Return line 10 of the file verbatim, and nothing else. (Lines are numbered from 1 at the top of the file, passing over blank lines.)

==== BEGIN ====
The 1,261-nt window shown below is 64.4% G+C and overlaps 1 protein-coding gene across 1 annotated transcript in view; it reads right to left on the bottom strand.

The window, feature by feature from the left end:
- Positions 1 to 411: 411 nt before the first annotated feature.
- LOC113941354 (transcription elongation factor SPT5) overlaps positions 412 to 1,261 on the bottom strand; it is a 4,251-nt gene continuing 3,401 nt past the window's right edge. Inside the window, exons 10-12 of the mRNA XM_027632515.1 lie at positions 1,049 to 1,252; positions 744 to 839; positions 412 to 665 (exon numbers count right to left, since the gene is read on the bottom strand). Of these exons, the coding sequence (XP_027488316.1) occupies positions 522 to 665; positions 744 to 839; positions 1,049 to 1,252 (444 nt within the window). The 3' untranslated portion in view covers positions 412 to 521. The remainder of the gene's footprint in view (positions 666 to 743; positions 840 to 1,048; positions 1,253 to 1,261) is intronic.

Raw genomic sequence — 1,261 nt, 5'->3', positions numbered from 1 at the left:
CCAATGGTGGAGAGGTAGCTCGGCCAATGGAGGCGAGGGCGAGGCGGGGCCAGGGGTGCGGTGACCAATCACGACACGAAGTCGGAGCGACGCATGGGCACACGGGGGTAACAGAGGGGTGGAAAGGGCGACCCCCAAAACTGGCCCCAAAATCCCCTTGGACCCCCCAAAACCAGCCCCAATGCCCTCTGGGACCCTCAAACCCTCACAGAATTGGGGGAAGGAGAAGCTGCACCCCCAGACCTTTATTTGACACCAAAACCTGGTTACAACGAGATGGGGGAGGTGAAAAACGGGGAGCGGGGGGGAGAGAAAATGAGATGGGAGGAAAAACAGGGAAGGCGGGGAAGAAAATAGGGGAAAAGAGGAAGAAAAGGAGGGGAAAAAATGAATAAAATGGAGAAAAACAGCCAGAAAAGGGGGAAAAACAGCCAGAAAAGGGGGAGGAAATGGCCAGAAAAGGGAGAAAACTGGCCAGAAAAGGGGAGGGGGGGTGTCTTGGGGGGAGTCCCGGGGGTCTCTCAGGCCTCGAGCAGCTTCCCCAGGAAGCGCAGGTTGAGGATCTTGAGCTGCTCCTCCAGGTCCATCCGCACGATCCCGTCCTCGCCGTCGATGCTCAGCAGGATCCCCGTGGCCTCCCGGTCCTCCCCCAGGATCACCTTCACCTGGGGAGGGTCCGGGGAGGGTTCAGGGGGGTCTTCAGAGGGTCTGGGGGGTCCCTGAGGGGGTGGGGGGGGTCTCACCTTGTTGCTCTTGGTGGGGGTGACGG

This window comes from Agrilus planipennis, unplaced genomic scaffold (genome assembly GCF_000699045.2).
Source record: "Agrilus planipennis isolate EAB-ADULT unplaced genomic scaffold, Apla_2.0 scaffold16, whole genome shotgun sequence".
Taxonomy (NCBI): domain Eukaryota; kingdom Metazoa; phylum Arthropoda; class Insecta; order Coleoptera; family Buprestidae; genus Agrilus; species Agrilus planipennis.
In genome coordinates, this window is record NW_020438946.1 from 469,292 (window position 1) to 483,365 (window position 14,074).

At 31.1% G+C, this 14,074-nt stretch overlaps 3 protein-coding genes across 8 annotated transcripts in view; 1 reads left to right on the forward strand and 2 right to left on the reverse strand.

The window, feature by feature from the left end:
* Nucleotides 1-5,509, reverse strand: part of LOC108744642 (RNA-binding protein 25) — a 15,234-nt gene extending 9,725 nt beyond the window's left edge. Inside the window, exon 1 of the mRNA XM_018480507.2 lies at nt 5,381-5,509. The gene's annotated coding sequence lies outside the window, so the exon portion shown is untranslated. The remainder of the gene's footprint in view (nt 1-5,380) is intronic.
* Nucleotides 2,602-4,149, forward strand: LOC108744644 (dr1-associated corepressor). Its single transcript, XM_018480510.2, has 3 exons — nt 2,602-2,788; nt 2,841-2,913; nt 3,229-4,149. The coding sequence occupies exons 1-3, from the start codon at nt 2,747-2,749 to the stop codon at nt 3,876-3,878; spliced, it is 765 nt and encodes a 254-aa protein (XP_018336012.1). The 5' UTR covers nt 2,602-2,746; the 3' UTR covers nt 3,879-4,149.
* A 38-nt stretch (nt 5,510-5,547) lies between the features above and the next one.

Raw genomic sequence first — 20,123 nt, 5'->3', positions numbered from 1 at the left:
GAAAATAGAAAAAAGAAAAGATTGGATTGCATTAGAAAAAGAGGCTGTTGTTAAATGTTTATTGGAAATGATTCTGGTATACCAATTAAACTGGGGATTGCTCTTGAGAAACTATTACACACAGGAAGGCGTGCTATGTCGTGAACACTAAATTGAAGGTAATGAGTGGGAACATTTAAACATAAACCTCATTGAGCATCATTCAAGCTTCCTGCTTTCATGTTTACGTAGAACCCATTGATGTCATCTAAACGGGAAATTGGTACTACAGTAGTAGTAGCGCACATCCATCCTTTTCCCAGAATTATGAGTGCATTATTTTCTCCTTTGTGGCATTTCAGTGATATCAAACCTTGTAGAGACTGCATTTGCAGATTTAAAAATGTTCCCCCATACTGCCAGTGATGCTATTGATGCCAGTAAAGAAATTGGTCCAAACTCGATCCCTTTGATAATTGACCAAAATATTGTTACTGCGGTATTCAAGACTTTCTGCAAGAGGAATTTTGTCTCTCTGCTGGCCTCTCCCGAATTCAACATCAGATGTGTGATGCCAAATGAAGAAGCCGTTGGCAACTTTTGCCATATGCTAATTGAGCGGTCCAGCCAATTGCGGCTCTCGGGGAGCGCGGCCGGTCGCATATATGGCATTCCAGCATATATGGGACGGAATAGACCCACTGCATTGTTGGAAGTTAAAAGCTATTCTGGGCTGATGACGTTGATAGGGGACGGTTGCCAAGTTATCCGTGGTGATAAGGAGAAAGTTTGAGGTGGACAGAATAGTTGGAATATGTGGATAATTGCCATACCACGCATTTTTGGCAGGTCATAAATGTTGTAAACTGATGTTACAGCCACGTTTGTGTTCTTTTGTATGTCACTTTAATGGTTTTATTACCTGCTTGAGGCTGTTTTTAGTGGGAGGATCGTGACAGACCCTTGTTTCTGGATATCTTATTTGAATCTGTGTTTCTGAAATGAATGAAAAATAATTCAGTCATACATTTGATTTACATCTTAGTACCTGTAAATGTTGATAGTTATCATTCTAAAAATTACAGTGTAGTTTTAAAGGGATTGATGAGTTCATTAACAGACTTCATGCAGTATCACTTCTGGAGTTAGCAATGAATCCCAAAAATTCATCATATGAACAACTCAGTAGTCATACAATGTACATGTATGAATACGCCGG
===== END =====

In genome coordinates, this window is record NW_020438946.1 from 469,292 (window position 1) to 483,365 (window position 14,074).